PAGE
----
Pamela Clarkson and Atta Kwami are painters and printmakers who spend their time between their homes and studios in Loughborough, UK and Kumasi, Ghana. Both artists produce artworks which refer to architecture, fabrics, tools, people and place, combining bright and striking lines, shapes, patterns and colours. Pamela and Atta make art with an attitude of hope.
‘Kena Hetuna, Open and Closed’ refers to the rhythms of the marketplace, a social network made up of family businesses, ebullient characters, sales talk, signage and digital adverts, bend down boutiques and makeshift stalls open to the elements. For Pamela and Atta the marketplace symbolises the international exchange and acceptance they have experienced when living between Loughborough and Kumasi.
"Early in the morning, before it got too hot, I went drawing in the local covered market. At that hour the stalls were silent. Later the women would come, having finished work in the house, to set-out their food stuffs. In the absence of the usual colourful crowd, all was dusty-grey. As I drew the rows of tables, rough-hewn cupboards and upturned stools balanced precariously on top of one another, I thought about safety and danger, and unpredictability. Tables supporting the piled-up furniture were sturdy; they were made from wide planks of hard wood that retained the markings of the trees they once were, and the cuts and judders of the sawyers who fashioned them. Loughborough market is not so different. Maybe the heavy metal structure of the stalls appear more stable but unexpected rough winds and driving rain can shake the awnings and close business."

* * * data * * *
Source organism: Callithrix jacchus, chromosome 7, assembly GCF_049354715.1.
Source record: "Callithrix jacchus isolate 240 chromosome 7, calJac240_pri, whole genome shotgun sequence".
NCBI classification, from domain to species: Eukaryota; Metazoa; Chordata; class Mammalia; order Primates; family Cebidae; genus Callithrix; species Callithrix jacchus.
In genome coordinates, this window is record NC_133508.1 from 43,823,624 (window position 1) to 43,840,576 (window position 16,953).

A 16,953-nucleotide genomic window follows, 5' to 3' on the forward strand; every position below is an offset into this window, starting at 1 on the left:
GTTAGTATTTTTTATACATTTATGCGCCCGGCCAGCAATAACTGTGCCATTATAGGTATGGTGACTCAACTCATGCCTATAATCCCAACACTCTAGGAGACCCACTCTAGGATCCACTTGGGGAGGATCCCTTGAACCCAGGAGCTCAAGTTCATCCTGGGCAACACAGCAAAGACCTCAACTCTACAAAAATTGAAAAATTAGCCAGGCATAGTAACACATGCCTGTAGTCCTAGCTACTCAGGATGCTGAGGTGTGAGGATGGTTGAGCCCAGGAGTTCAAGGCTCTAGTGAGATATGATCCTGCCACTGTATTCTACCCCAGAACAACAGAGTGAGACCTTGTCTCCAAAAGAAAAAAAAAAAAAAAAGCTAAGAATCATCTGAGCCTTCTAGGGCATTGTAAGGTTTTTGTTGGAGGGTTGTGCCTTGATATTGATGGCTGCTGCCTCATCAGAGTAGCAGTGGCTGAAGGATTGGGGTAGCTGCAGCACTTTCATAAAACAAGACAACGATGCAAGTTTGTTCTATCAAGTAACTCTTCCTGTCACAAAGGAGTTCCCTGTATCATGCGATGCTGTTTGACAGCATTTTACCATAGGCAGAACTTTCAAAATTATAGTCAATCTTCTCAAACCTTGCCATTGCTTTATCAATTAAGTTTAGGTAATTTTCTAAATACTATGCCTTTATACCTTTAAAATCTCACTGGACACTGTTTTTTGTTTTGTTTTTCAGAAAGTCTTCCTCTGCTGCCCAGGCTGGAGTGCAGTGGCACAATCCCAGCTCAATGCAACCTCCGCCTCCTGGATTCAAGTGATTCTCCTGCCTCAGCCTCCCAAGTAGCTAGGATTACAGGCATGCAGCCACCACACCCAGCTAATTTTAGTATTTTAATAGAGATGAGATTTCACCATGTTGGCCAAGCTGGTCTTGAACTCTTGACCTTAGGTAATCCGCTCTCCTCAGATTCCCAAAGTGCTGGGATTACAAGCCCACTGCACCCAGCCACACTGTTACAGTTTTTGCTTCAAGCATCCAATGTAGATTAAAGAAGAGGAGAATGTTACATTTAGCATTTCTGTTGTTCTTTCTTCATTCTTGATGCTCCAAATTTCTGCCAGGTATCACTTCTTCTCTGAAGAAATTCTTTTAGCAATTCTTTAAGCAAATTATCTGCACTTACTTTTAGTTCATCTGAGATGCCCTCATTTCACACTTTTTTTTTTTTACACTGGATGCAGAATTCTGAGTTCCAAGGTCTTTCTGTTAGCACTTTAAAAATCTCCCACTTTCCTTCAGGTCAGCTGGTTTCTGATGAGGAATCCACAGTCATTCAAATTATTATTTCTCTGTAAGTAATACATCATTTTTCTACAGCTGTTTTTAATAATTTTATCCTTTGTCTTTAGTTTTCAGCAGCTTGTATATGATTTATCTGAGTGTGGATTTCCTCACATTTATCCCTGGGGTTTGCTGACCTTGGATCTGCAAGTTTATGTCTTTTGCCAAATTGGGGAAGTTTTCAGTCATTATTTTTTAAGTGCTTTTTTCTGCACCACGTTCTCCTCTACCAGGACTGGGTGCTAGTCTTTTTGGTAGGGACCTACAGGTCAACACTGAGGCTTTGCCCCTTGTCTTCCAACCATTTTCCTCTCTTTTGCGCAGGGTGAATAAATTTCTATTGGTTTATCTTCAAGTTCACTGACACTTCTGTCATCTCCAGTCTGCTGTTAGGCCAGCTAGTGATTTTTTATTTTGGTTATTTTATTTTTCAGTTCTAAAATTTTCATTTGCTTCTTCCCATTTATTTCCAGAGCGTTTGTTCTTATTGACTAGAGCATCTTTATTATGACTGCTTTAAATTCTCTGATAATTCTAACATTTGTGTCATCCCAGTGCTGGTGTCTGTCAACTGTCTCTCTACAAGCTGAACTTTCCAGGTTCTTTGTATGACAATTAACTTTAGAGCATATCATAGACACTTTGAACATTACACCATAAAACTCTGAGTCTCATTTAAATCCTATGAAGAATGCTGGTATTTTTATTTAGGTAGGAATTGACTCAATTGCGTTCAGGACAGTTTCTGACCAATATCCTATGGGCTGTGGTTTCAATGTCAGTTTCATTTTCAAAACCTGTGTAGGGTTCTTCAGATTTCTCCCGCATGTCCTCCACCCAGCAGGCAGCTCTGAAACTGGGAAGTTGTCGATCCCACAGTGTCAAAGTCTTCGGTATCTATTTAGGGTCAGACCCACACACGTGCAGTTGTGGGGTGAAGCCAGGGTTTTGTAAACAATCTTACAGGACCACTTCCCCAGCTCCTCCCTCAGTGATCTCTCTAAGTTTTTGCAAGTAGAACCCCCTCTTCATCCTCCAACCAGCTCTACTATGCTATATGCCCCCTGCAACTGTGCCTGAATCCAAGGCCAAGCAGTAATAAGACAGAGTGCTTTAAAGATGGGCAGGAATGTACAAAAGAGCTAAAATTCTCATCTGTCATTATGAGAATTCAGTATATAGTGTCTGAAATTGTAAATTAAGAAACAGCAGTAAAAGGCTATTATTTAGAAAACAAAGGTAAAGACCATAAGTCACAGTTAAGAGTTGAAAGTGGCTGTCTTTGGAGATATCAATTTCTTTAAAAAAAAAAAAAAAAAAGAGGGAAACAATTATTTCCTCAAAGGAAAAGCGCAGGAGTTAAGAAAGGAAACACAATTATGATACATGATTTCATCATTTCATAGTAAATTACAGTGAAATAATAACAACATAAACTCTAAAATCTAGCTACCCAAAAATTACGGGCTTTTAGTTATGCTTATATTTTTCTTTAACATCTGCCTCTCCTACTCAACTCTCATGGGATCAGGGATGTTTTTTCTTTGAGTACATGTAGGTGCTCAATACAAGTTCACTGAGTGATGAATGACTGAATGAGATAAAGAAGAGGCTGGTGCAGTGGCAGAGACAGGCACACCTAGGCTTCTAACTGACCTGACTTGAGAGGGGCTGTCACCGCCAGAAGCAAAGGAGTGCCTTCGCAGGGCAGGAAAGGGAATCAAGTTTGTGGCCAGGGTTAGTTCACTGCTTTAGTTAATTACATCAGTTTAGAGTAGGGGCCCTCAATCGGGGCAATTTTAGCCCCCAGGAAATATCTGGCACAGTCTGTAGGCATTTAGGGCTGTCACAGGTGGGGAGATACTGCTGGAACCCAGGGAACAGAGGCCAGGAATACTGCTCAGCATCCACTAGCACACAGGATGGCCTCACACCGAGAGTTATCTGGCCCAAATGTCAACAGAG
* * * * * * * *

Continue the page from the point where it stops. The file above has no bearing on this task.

Pamela Clarkson. 20 January 2019, Kumasi, Ghana.
"Kiosks stalls and sheds are the ubiquitous forms of architecture and hoardings that characterise the urban and rural landscape of Ghana. The central installation in the Modern Painters, New Decorators space is a poetic interpretation of the organic, wood and metal kiosks which are made from shipping containers that are popular. The idea of form is important to my practice, if only in highlighting the makeshift, temporary-permanent sheds, stalls and shops that are a common feature of markets in Kumasi, Ghana and Loughborough, UK. Beyond the artistic concerns with line, form and colour, the shed or kiosk form is a marker in socio-economic transactions. The creative artist, in making work which pushes visual language in new directions, makes the task of definition more difficult."
Atta Kwami. 20 January 2019, Kumasi, Ghana.